Trapping methods can bias age ratio in samples of passerine populations

Publication Type:Journal Article
Year of Publication:1997
Authors:Domènech, J, Senar, JC
Journal:Bird Study
Volume:44
Date Published:1997
ISBN Number:0006-3657
Keywords:bias, Fringillidae, Serinus, Serinus serinus, Spain
Abstract:In capture?recapture studies, productivity is usually estimated as the ratio of juveniles to adults trapped. However, because the validity of productivity estimations relies on the assumption that the ratio of the capture probabilities for adults and young does not vary over samples, the use of several trapping methods, with different associated capture probabilities for each age, could lead to erroneous inferences on productivity. We investigated how the use of different trapping methods can affect the estimated age ratio of the sampled population. We used the captures of 5377 Serins Serinus serinus trapped from April to September in the years 1985 to 1994 in a suburban area of Barcelona (northeast Spain). There were three trapping methods: mist-nets, a Yunick platform trap and a clap-net. A multifactorial approach using log?linear analyses showed that mist-nets captured a significantly higher proportion of juveniles than the other two methods. The trap captured more adults, and to a lesser extent yearlings. The clap-net produced an intermediate age ratio. Results support the view that trapping method can influence the age ratio sample of the population, and emphasizes the need for caution when analysing population parameters from different bird trapping methods.In capture?recapture studies, productivity is usually estimated as the ratio of juveniles to adults trapped. However, because the validity of productivity estimations relies on the assumption that the ratio of the capture probabilities for adults and young does not vary over samples, the use of several trapping methods, with different associated capture probabilities for each age, could lead to erroneous inferences on productivity. We investigated how the use of different trapping methods can affect the estimated age ratio of the sampled population. We used the captures of 5377 Serins Serinus serinus trapped from April to September in the years 1985 to 1994 in a suburban area of Barcelona (northeast Spain). There were three trapping methods: mist-nets, a Yunick platform trap and a clap-net. A multifactorial approach using log?linear analyses showed that mist-nets captured a significantly higher proportion of juveniles than the other two methods. The trap captured more adults, and to a lesser extent yearlings. The clap-net produced an intermediate age ratio. Results support the view that trapping method can influence the age ratio sample of the population, and emphasizes the need for caution when analysing population parameters from different bird trapping methods.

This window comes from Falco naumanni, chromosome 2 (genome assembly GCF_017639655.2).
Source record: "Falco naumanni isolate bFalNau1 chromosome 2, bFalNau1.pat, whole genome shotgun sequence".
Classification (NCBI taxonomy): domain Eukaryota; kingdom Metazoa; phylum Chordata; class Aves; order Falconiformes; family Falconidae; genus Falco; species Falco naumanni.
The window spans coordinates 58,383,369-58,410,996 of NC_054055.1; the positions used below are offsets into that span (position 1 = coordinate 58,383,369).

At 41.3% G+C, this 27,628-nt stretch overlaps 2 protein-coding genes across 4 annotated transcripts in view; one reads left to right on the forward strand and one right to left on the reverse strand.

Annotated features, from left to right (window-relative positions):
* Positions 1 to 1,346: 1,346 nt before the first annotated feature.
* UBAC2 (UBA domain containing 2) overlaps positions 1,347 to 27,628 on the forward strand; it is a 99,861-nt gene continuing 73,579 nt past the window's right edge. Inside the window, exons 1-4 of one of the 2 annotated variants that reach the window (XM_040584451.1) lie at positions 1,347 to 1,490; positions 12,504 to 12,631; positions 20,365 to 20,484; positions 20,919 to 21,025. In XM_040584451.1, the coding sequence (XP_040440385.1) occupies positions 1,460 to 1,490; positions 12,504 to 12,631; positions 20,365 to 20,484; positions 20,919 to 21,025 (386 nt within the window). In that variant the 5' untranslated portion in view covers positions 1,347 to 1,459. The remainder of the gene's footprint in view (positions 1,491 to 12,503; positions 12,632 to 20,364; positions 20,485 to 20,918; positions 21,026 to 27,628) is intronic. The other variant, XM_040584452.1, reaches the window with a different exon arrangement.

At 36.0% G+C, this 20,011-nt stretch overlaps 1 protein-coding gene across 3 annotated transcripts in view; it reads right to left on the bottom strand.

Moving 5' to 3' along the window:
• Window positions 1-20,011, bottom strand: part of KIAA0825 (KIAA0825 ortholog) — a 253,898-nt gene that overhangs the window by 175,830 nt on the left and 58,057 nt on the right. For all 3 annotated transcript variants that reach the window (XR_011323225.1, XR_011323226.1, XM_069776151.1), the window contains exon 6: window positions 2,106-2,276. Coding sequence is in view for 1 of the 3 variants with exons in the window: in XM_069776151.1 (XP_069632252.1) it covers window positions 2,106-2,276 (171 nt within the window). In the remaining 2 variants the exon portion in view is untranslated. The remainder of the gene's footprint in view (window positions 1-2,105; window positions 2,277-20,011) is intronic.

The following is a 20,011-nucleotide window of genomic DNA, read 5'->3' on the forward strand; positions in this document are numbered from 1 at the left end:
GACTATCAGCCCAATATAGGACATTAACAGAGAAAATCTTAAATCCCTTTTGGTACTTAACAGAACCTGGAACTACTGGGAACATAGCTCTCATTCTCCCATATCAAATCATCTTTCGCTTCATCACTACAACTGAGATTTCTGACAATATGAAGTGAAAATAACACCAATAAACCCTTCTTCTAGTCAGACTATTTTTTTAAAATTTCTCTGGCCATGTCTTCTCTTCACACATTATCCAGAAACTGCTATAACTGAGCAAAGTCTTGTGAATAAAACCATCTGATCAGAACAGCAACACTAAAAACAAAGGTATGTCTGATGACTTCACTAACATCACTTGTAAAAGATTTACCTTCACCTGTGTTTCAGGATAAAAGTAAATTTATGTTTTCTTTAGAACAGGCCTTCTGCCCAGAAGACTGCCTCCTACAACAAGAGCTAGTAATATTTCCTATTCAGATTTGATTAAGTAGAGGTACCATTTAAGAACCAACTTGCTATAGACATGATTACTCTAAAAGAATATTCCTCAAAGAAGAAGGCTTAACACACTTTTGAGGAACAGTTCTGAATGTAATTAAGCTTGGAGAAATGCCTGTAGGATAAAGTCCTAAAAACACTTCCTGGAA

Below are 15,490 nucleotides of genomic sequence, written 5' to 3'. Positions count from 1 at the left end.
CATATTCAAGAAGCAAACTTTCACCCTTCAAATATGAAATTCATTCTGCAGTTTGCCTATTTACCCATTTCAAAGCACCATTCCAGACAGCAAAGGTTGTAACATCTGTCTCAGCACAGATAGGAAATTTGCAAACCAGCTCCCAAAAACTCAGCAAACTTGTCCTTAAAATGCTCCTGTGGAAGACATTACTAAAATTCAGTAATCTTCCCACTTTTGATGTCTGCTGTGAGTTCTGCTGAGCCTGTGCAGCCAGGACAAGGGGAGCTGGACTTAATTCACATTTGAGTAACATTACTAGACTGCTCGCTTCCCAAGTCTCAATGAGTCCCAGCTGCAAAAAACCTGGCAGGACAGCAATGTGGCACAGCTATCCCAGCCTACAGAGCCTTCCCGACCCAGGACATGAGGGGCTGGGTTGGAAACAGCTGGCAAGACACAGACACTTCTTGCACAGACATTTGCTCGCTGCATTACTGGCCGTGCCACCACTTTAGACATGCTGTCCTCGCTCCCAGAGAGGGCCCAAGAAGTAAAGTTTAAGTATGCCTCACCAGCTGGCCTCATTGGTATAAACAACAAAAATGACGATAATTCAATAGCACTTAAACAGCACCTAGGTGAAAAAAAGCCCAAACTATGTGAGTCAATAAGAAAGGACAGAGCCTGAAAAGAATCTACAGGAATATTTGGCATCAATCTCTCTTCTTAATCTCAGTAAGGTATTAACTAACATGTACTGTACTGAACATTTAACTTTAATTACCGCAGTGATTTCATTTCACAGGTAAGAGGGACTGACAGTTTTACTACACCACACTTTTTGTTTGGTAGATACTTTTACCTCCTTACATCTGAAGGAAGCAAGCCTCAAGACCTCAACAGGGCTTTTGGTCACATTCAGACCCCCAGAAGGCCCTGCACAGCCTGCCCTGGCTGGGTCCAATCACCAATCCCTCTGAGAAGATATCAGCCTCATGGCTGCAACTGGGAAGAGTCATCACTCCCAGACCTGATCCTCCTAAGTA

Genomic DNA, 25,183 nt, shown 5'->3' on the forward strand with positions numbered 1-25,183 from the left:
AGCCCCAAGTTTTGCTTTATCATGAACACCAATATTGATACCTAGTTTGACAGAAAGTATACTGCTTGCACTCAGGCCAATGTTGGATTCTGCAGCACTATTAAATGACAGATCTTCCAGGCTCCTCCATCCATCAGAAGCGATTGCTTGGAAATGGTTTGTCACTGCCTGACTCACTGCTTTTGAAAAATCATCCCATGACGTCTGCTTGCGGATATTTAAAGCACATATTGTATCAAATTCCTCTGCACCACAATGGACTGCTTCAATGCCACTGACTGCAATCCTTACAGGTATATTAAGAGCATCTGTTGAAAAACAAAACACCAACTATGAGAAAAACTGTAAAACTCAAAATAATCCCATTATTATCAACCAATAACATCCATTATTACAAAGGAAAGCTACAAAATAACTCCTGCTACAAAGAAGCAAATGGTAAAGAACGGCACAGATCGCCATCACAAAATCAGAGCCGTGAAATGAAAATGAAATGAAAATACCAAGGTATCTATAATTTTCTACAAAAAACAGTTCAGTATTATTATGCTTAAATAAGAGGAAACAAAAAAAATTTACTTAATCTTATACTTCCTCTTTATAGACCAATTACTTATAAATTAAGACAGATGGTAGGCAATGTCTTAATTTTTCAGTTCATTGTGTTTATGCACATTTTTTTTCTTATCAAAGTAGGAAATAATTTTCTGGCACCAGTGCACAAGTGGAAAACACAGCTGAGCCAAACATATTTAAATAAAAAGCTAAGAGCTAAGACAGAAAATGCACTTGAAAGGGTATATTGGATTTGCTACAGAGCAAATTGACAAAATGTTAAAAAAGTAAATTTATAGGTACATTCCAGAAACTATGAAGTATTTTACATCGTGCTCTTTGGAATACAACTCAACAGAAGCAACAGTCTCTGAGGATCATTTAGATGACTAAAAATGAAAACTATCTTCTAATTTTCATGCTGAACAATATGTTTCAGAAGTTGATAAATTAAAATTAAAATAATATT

URL:http://www.tandfonline.com/doi/abs/10.1080/00063659709461070
Scratchpads developed and conceived by (alphabetical): Ed Baker, Katherine Bouton Alice Heaton Dimitris Koureas, Laurence Livermore, Dave Roberts, Simon Rycroft, Ben Scott, Vince Smith